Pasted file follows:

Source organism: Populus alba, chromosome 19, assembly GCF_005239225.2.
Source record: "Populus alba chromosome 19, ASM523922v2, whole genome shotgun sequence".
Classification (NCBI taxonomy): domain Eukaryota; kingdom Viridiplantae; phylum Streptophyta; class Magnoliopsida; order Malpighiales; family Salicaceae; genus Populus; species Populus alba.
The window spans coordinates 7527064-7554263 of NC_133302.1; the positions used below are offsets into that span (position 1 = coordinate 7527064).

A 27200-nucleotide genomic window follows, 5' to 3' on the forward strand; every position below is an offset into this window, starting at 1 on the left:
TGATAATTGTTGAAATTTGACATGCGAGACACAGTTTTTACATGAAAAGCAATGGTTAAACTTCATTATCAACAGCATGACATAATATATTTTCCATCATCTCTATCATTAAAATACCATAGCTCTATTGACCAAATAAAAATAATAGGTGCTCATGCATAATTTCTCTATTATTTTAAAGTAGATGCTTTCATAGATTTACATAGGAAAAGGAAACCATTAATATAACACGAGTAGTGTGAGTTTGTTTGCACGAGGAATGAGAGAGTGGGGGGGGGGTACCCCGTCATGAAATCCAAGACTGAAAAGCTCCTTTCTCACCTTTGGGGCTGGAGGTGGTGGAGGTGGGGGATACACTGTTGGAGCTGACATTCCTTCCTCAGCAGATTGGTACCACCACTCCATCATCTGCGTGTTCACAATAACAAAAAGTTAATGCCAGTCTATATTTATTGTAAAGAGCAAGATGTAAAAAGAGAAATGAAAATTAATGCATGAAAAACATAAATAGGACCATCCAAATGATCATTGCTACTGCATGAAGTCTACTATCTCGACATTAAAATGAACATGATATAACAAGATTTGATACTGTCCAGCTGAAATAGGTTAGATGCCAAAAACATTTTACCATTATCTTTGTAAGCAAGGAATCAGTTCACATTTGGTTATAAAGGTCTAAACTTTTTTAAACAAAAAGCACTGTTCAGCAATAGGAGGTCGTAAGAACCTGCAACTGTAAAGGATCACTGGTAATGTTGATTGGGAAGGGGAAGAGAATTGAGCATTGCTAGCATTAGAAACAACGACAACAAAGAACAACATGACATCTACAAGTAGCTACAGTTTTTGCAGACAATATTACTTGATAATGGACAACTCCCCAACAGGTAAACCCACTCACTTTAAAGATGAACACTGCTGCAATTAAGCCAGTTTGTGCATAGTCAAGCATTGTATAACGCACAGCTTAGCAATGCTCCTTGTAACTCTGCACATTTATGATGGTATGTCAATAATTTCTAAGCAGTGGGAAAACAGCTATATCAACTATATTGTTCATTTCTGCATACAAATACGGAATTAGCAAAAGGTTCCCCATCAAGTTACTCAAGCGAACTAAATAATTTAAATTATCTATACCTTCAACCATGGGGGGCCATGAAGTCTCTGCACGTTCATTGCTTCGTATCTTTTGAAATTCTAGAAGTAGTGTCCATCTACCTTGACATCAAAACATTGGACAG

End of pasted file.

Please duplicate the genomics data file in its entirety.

Source organism: Populus alba, chromosome 19, assembly GCF_005239225.2.
Source record: "Populus alba chromosome 19, ASM523922v2, whole genome shotgun sequence".
Classification (NCBI taxonomy): domain Eukaryota; kingdom Viridiplantae; phylum Streptophyta; class Magnoliopsida; order Malpighiales; family Salicaceae; genus Populus; species Populus alba.
The window spans coordinates 7527064-7554263 of NC_133302.1; the positions used below are offsets into that span (position 1 = coordinate 7527064).

A 27200-nucleotide genomic window follows, 5' to 3' on the forward strand; every position below is an offset into this window, starting at 1 on the left:
TGATAATTGTTGAAATTTGACATGCGAGACACAGTTTTTACATGAAAAGCAATGGTTAAACTTCATTATCAACAGCATGACATAATATATTTTCCATCATCTCTATCATTAAAATACCATAGCTCTATTGACCAAATAAAAATAATAGGTGCTCATGCATAATTTCTCTATTATTTTAAAGTAGATGCTTTCATAGATTTACATAGGAAAAGGAAACCATTAATATAACACGAGTAGTGTGAGTTTGTTTGCACGAGGAATGAGAGAGTGGGGGGGGGGTACCCCGTCATGAAATCCAAGACTGAAAAGCTCCTTTCTCACCTTTGGGGCTGGAGGTGGTGGAGGTGGGGGATACACTGTTGGAGCTGACATTCCTTCCTCAGCAGATTGGTACCACCACTCCATCATCTGCGTGTTCACAATAACAAAAAGTTAATGCCAGTCTATATTTATTGTAAAGAGCAAGATGTAAAAAGAGAAATGAAAATTAATGCATGAAAAACATAAATAGGACCATCCAAATGATCATTGCTACTGCATGAAGTCTACTATCTCGACATTAAAATGAACATGATATAACAAGATTTGATACTGTCCAGCTGAAATAGGTTAGATGCCAAAAACATTTTACCATTATCTTTGTAAGCAAGGAATCAGTTCACATTTGGTTATAAAGGTCTAAACTTTTTTAAACAAAAAGCACTGTTCAGCAATAGGAGGTCGTAAGAACCTGCAACTGTAAAGGATCACTGGTAATGTTGATTGGGAAGGGGAAGAGAATTGAGCATTGCTAGCATTAGAAACAACGACAACAAAGAACAACATGACATCTACAAGTAGCTACAGTTTTTGCAGACAATATTACTTGATAATGGACAACTCCCCAACAGGTAAACCCACTCACTTTAAAGATGAACACTGCTGCAATTAAGCCAGTTTGTGCATAGTCAAGCATTGTATAACGCACAGCTTAGCAATGCTCCTTGTAACTCTGCACATTTATGATGGTATGTCAATAATTTCTAAGCAGTGGGAAAACAGCTATATCAACTATATTGTTCATTTCTGCATACAAATACGGAATTAGCAAAAGGTTCCCCATCAAGTTACTCAAGCGAACTAAATAATTTAAATTATCTATACCTTCAACCATGGGGGGCCATGAAGTCTCTGCACGTTCATTGCTTCGTATCTTTTGAAATTCTAGAAGTAGTGTCCATCTACCTTGACATCAAAACATTGGACAG